Science for a Post-Roe Workplace

For US and Global Companies

This resource center is still under construction. Future enhancements may help to illustrate the body of industrial-organizational psychology knowledge on topics related to health and wellbeing in the workplace, women and underrepresented populations in the workforce, etc. 


The United States Supreme Court’s June 2022 decision in the Dobbs v. Jackson Women’s Health Organization, which effectively overturned Roe v. Wade, has broad implications that affect employees’ ability to contribute fully at work.

Nearly 1 in 4 women in the United States will have an abortion by 45 years of age (American Journal of Public Health, 2017). Data from the CDC (2019) indicate that 60% of women who have abortions are already mothers, and poor women (those below federal poverty level) accounted for 49% of abortions in 2014 (American Journal of Public Health, 2017). Over half a million abortions were reported to the CDC in 2019. Given the prevalence of abortions in the U.S. and abortion bans being implemented in many states since the Supreme Court’s decision, there will be less access to abortion and fewer safe abortions, which has wide-ranging implications for working people and their ability to contribute fully in the work domain.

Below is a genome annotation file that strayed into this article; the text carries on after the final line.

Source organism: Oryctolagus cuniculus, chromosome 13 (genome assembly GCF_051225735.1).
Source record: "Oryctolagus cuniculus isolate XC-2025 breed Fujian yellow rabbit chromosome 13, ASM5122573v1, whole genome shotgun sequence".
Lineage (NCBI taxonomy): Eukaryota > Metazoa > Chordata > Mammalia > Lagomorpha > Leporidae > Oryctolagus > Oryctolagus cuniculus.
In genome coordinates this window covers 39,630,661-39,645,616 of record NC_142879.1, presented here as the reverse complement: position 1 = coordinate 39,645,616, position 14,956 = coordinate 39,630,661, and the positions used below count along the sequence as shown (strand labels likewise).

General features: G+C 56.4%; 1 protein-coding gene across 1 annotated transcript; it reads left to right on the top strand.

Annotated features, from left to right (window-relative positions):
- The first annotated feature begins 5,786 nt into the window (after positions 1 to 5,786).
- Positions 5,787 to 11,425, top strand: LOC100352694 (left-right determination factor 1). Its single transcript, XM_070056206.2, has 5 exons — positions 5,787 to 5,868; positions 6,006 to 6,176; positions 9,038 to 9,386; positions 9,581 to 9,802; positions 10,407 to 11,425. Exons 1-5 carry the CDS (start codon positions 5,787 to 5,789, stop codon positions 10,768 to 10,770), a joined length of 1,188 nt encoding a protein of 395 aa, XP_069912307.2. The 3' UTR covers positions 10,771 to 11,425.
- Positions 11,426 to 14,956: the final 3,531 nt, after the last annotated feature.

Accordingly, related organizations SHRM and the APA have responded and shared resources. As I-O psychologists, we are uniquely suited to support organizations, managers, and employees during this time. SIOP members and organizational partners have been studying caregiving responsibilities, stigmatized work identities, gender disparities, and related issues impacting work for decades. We have compiled a list of impacts, recommendations, and resources.

Note: Throughout this document, we will use technical language to inclusively refer to those most impacted by this decision as “employees who can become pregnant” or “people who can become pregnant.” Although most people who can become pregnant also identify as women, not all people who can become pregnant identify as women, and not all people who identify as women can become pregnant. The majority of research to date regarding the impact of pregnancy and caregiving and their impacts on the work domain refers to women or mothers as the population of interest and sample studied. We occasionally refer to women/mothers as the focal group of research in this document accordingly.

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Possible Impacts of the Decision by Group

Employees Who Can Become Pregnant

  • There may be fewer people who can become pregnant in the workforce.
    • Increased caregiving responsibilities will prohibit some from working.
    • More people who can become pregnant will die from unsafe abortions due to lack of access to safe abortions, effects from forced childbirth, death during childbirth or by suicide to avoid forced childbirth, ectopic pregnancies, or death at the hands of the sperm provider.